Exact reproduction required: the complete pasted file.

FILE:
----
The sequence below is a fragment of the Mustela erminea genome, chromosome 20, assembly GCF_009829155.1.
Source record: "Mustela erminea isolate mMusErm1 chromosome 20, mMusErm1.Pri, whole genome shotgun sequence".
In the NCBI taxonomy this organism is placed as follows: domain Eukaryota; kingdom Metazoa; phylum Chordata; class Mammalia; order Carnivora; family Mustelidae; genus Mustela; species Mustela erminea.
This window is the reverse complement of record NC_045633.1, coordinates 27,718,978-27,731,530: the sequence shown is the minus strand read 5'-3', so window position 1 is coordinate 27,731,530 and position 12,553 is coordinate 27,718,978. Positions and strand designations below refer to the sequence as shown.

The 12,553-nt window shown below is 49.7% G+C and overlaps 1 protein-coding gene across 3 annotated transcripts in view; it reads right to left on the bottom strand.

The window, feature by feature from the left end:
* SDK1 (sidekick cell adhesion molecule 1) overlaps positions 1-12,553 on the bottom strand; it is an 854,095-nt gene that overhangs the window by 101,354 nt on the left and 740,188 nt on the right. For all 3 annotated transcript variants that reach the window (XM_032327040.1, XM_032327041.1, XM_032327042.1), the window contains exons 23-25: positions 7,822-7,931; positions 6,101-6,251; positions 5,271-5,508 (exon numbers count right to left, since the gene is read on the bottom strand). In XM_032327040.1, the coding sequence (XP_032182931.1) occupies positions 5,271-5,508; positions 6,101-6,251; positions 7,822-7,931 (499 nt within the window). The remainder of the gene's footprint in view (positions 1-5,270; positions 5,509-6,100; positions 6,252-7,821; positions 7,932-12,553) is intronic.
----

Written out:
The sequence below is a fragment of the Mustela erminea genome, chromosome 20, assembly GCF_009829155.1.
Source record: "Mustela erminea isolate mMusErm1 chromosome 20, mMusErm1.Pri, whole genome shotgun sequence".
In the NCBI taxonomy this organism is placed as follows: domain Eukaryota; kingdom Metazoa; phylum Chordata; class Mammalia; order Carnivora; family Mustelidae; genus Mustela; species Mustela erminea.
This window is the reverse complement of record NC_045633.1, coordinates 27,718,978-27,731,530: the sequence shown is the minus strand read 5'-3', so window position 1 is coordinate 27,731,530 and position 12,553 is coordinate 27,718,978. Positions and strand designations below refer to the sequence as shown.

The 12,553-nt window shown below is 49.7% G+C and overlaps 1 protein-coding gene across 3 annotated transcripts in view; it reads right to left on the bottom strand.

The window, feature by feature from the left end:
* SDK1 (sidekick cell adhesion molecule 1) overlaps positions 1-12,553 on the bottom strand; it is an 854,095-nt gene that overhangs the window by 101,354 nt on the left and 740,188 nt on the right. For all 3 annotated transcript variants that reach the window (XM_032327040.1, XM_032327041.1, XM_032327042.1), the window contains exons 23-25: positions 7,822-7,931; positions 6,101-6,251; positions 5,271-5,508 (exon numbers count right to left, since the gene is read on the bottom strand). In XM_032327040.1, the coding sequence (XP_032182931.1) occupies positions 5,271-5,508; positions 6,101-6,251; positions 7,822-7,931 (499 nt within the window). The remainder of the gene's footprint in view (positions 1-5,270; positions 5,509-6,100; positions 6,252-7,821; positions 7,932-12,553) is intronic.